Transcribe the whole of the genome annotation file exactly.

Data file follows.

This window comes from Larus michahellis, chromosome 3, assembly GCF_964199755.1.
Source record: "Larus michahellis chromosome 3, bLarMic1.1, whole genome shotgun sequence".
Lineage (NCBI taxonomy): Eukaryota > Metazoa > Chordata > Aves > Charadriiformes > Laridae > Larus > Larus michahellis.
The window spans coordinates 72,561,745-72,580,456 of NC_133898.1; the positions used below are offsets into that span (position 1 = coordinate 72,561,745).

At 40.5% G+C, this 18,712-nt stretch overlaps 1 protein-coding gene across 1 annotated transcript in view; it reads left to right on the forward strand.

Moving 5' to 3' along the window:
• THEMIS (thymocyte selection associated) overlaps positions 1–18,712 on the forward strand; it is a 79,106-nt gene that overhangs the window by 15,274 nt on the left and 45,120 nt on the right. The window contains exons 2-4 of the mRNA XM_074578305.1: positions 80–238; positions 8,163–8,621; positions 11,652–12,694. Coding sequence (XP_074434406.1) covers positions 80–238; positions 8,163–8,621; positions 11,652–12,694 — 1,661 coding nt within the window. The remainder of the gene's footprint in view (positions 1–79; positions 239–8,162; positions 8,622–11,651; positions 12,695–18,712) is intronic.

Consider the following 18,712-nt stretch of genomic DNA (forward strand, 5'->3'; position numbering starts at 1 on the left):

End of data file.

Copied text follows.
This window comes from Larus michahellis, chromosome 3, assembly GCF_964199755.1.
Source record: "Larus michahellis chromosome 3, bLarMic1.1, whole genome shotgun sequence".
Lineage (NCBI taxonomy): Eukaryota > Metazoa > Chordata > Aves > Charadriiformes > Laridae > Larus > Larus michahellis.
The window spans coordinates 72,561,745-72,580,456 of NC_133898.1; the positions used below are offsets into that span (position 1 = coordinate 72,561,745).

At 40.5% G+C, this 18,712-nt stretch overlaps 1 protein-coding gene across 1 annotated transcript in view; it reads left to right on the forward strand.

Moving 5' to 3' along the window:
• THEMIS (thymocyte selection associated) overlaps positions 1–18,712 on the forward strand; it is a 79,106-nt gene that overhangs the window by 15,274 nt on the left and 45,120 nt on the right. The window contains exons 2-4 of the mRNA XM_074578305.1: positions 80–238; positions 8,163–8,621; positions 11,652–12,694. Coding sequence (XP_074434406.1) covers positions 80–238; positions 8,163–8,621; positions 11,652–12,694 — 1,661 coding nt within the window. The remainder of the gene's footprint in view (positions 1–79; positions 239–8,162; positions 8,622–11,651; positions 12,695–18,712) is intronic.

Consider the following 18,712-nt stretch of genomic DNA (forward strand, 5'->3'; position numbering starts at 1 on the left):